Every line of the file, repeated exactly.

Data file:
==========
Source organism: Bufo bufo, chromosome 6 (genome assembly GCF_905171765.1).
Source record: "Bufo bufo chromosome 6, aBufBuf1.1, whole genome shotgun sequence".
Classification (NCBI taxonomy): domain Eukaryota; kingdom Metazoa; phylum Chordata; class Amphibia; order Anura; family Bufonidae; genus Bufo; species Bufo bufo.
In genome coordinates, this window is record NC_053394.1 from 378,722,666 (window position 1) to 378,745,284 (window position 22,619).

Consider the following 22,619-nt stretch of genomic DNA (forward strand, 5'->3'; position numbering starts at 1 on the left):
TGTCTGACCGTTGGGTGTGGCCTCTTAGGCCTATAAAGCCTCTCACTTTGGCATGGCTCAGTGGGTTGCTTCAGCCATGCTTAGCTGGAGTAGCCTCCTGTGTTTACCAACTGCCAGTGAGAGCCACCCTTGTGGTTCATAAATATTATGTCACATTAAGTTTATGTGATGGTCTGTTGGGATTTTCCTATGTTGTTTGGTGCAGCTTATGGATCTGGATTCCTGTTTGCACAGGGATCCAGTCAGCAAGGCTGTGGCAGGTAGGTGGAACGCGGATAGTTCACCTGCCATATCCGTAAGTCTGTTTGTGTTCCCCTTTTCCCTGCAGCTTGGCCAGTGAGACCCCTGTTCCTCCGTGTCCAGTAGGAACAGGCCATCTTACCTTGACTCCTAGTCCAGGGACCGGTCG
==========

Source organism: Bufo bufo, chromosome 6 (genome assembly GCF_905171765.1).
Source record: "Bufo bufo chromosome 6, aBufBuf1.1, whole genome shotgun sequence".
Classification (NCBI taxonomy): domain Eukaryota; kingdom Metazoa; phylum Chordata; class Amphibia; order Anura; family Bufonidae; genus Bufo; species Bufo bufo.
In genome coordinates, this window is record NC_053394.1 from 378,722,666 (window position 1) to 378,745,284 (window position 22,619).

Consider the following 22,619-nt stretch of genomic DNA (forward strand, 5'->3'; position numbering starts at 1 on the left):
TGTCTGACCGTTGGGTGTGGCCTCTTAGGCCTATAAAGCCTCTCACTTTGGCATGGCTCAGTGGGTTGCTTCAGCCATGCTTAGCTGGAGTAGCCTCCTGTGTTTACCAACTGCCAGTGAGAGCCACCCTTGTGGTTCATAAATATTATGTCACATTAAGTTTATGTGATGGTCTGTTGGGATTTTCCTATGTTGTTTGGTGCAGCTTATGGATCTGGATTCCTGTTTGCACAGGGATCCAGTCAGCAAGGCTGTGGCAGGTAGGTGGAACGCGGATAGTTCACCTGCCATATCCGTAAGTCTGTTTGTGTTCCCCTTTTCCCTGCAGCTTGGCCAGTGAGACCCCTGTTCCTCCGTGTCCAGTAGGAACAGGCCATCTTACCTTGACTCCTAGTCCAGGGACCGGTCG